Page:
(Courtesy of @IGpanthernation via Twitter)

The Carolina Panthers, like other franchises, maintain a prominent and consistent brand image among their target demographics. There are numerous ways that an organization of this magnitude must communicate with its audience in order to stand out among the many notable NFL “power franchises.” The typology, or types of messages that an organization delivers, must be tailored to the situation, the environment, and the audience that they are trying to reach.

The 2015 NFL season is one that Panthers fans will not soon forget. The team’s star quarterback, Cam Newton, and his fellow teammates rose in popularity as they went on a 15 game winning streak. The team was frequently seen unapologetically posing for mid-game photo-ops, while “dabbing” on their competition.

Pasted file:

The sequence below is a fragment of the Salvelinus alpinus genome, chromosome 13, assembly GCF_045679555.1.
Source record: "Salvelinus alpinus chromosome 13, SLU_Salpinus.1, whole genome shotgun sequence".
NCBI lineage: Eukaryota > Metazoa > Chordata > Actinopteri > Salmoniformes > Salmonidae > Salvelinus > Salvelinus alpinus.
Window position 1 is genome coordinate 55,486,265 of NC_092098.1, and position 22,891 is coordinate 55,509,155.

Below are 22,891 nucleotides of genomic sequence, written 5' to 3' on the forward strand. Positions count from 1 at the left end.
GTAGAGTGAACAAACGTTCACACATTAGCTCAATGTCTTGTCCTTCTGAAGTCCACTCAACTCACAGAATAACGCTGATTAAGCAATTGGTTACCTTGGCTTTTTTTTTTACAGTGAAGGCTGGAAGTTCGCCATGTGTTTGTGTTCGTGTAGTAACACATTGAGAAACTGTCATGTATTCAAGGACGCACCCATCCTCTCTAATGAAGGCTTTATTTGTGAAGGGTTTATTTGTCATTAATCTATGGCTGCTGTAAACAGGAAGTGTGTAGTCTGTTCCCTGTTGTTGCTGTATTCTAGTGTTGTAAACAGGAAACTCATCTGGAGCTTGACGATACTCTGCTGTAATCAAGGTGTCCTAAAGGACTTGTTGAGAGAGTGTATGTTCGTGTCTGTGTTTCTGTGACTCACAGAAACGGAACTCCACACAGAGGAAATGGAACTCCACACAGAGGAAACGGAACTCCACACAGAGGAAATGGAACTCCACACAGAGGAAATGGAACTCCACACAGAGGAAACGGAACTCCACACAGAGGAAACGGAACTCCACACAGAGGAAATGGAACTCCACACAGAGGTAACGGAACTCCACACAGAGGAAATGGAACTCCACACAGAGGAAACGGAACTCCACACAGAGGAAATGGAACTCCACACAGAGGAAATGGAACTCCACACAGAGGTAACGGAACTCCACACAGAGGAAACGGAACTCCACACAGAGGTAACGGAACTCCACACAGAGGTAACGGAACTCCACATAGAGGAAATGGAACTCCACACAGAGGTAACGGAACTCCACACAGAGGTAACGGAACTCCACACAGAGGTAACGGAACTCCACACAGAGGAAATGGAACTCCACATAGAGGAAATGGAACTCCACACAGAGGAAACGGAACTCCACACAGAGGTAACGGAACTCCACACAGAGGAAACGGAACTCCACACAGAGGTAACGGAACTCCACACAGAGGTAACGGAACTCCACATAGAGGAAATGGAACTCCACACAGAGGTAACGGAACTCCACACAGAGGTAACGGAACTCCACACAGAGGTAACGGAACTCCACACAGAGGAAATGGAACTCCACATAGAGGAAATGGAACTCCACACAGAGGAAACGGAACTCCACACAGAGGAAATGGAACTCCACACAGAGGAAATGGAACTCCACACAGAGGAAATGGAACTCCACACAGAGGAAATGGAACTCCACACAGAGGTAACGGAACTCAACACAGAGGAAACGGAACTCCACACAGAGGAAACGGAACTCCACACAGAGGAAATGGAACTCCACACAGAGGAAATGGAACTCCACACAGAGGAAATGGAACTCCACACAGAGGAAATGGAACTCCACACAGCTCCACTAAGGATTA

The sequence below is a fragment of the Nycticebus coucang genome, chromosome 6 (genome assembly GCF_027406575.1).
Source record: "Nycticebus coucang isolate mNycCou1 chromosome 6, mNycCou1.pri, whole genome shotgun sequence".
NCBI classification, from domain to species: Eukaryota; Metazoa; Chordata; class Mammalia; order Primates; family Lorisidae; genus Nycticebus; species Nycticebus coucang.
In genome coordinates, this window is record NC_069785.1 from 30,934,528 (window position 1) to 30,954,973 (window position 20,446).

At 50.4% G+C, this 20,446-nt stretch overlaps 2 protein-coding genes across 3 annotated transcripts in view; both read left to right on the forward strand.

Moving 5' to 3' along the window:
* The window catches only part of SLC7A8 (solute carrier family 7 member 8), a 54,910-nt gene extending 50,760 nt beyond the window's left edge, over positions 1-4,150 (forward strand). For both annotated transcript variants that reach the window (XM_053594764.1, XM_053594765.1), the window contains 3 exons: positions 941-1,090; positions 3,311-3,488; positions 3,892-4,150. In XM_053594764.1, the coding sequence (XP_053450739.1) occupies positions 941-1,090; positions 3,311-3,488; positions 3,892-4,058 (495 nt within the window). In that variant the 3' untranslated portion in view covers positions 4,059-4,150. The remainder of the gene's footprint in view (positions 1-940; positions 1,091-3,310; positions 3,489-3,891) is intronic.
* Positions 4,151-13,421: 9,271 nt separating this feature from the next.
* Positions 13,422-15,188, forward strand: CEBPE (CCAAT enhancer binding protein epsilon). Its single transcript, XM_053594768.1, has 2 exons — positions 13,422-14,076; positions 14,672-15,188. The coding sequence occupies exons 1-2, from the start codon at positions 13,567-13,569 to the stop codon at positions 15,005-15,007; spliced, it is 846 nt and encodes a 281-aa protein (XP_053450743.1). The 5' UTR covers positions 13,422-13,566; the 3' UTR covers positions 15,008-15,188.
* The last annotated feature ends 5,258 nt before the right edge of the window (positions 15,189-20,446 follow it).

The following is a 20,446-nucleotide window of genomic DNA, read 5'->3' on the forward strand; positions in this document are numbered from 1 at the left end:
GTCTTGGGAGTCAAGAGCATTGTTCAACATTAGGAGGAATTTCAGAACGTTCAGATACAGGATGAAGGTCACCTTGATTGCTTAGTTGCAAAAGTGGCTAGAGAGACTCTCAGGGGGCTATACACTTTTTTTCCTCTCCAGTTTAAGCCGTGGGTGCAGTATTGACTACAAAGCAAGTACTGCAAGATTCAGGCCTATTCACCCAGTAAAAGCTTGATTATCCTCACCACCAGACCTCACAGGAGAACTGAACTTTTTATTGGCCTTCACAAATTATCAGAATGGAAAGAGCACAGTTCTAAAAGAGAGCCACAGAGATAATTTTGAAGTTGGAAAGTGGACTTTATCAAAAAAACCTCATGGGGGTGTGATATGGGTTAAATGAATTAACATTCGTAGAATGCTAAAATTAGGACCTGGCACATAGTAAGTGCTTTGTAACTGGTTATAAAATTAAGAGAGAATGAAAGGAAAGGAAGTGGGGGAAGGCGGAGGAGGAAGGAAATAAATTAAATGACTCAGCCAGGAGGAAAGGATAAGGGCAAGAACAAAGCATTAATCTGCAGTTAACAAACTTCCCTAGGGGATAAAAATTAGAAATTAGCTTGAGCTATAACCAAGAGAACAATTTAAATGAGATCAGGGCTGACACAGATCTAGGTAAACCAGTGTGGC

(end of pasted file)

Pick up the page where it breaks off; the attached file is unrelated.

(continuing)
(Photo: Jeremy Brevard, USA TODAY Sports)

Cam Newton was awarded the coveted title of league MVP and the team even made an appearance in the Super Bowl. I think it’s safe to say that a season like that makes the marketing team’s job quite easy. First of all, the media delivers a great deal of positive, unplanned press for a consistently victorious team. There was even hype created about “the perfect season” before it even happened!

(Joseph Person, The Charlotte Observer)

They were heavily represented by the media in a positive manner. The message was either about another Panthers victory, or something equally as amazing like Cam throwing his insane number of touchdown balls to kids in the stands.